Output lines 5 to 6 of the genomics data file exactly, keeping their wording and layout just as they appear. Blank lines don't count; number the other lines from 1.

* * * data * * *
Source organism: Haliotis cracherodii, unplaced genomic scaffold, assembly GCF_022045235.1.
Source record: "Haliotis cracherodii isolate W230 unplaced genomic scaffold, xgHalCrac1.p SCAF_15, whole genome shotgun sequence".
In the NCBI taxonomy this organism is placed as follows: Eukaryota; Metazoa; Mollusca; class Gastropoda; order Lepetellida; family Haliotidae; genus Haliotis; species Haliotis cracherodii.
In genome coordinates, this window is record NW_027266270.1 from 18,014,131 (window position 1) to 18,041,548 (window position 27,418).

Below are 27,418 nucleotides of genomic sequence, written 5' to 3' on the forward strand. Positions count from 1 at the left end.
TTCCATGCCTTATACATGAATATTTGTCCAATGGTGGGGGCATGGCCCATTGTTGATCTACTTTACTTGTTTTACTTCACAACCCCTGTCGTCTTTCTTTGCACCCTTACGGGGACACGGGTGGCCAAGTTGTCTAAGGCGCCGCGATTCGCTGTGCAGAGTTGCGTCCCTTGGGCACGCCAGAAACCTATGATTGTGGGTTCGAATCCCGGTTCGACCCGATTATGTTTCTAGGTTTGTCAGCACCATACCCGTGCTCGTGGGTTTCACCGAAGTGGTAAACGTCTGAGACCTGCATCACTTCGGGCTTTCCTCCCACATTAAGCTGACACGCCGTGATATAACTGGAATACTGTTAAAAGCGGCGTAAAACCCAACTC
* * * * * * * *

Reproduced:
Below are 27,418 nucleotides of genomic sequence, written 5' to 3' on the forward strand. Positions count from 1 at the left end.
TTCCATGCCTTATACATGAATATTTGTCCAATGGTGGGGGCATGGCCCATTGTTGATCTACTTTACTTGTTTTACTTCACAACCCCTGTCGTCTTTCTTTGCACCCTTACGGGGACACGGGTGGCCAAGTTGTCTAAGGCGCCGCGATTCGCTGTGCAGAGTTGCGTCCCTTGGGCACGCCAGAAACCTATGATTGTGGGTTCGAATCCCGGTTCGACCCGATTATGTTTCTAGGTTTGTCAGCACCATACCCGTGCTCGTGGGTTTCACCGAAGTGGTAAACGTCTGAGACCTGCATCACTTCGGGCTTTCCTCCCACATTAAGCTGACACGCCGTGATATAACTGGAATACTGTTAAAAGCGGCGTAAAACCCAACTC